Canada’s Sports Hall of Fame Profile: Daniel Igali
2015 marks the Year of Sport and the 60th anniversary of Canada’s Sports Hall of Fame. In recognition of these important milestones, OLM will be featuring Honoured Members of Canada’s Sports Hall of Fame in a weekly Profile piece.
Canada’s Sports Hall of Fame aims to share the stories and achievements of its Honoured Members to inspire Canadians in all aspects of life.
Daniel Igali: Athlete, Wrestling
Much more than an Olympic champion, Daniel Igali is a true Canadian hero and inspiration.
Born in 1974, Igali grew up with 20 siblings in one of the poorest villages in Nigeria. Food had always been hard to come by for the large family. With so many mouths to feed, Igali literally had to wrestle his brothers and sisters to secure a share of the meals. This fight for survival slowly turned into a natural talent for the sport of wrestling. Igali entered his first national competition at the young age of 16 and won. He used the victory money towards one of his leading passions — school.
Igali’s determination and hard work in the ring quickly paid off. By 1994 he was the African National Champion and represented Nigeria at the Commonwealth Games in Victoria, B.C. Igali realized Canada could offer him the athletic training and education that was challenging to find in his home country. Making the difficult decision to leave his family, Igali claimed refugee status and remained in Canada becoming an official citizen in 1998.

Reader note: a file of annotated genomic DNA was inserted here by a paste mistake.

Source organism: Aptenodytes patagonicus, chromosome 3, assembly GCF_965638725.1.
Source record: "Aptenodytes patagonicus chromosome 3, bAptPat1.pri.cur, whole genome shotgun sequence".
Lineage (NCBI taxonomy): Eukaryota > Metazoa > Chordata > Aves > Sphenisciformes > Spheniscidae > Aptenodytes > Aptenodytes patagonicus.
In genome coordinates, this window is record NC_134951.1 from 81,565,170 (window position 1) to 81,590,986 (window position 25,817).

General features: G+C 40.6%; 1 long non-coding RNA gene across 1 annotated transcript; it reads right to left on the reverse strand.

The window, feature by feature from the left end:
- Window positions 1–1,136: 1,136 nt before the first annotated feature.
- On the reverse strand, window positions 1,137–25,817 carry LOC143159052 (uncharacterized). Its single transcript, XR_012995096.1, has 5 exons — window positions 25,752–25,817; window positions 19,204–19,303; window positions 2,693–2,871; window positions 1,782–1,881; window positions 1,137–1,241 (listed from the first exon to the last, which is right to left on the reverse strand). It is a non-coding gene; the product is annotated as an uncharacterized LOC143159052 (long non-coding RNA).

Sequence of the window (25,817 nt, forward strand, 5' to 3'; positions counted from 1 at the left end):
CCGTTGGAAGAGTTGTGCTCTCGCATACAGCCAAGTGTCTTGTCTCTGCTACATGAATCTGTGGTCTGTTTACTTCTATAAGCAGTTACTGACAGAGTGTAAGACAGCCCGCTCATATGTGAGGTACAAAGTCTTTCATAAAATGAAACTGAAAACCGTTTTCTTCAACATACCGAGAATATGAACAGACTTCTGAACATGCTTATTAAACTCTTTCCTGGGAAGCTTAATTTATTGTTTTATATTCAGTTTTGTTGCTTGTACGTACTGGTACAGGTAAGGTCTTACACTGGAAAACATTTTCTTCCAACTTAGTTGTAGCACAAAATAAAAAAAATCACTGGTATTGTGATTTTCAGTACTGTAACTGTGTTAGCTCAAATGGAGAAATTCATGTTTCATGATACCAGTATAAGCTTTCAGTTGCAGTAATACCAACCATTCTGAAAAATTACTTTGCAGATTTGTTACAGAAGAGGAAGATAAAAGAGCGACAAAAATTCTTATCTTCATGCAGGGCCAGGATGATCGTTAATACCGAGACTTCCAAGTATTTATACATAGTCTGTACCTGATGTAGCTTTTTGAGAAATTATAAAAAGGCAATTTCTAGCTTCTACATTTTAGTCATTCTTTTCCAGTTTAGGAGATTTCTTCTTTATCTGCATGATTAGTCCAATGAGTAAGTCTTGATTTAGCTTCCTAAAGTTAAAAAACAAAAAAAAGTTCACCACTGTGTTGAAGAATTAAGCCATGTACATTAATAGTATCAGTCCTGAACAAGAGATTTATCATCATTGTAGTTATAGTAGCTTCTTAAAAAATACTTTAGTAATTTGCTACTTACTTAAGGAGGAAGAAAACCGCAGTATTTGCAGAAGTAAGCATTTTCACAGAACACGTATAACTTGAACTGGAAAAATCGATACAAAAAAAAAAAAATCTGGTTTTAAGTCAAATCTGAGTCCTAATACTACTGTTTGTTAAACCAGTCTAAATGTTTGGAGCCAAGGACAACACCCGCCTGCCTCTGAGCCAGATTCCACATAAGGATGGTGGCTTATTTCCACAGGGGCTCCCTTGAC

He wasted no time to enroll in post-secondary education. Igali accepted an offer from Douglas College (later transferring to Simon Fraser University for a degree in Criminology) where he physically trained four hours a day, six days a week. Over the next three years, Igali won an amazing 116 consecutive games, placed fourth at the 1998 World Championships and second at the World Cup.
His breakthrough moment was at the 1999 World Championships in Ankara, Turkey where he became the first Canadian to win a Gold medal. A year later Igali won Gold for Canada at the Sydney Olympic Games, once again becoming the first Canadian to do so for wrestling. With pride, he wrapped himself in the Canadian flag and wept during the playing of the national anthem at the medal presentation. His choice to stay in Canada was the right one.
Shortly after the Olympics, he created the Daniel Igali Foundation which helps youth in developing countries similarly reach their educational and occupational goals. In 2006, the organization opened a school in the Nigerian village where Igali grew up. He hopes to build more with the foundation in the future.
Click here for more information about Canada’s Sports Hall of Fame.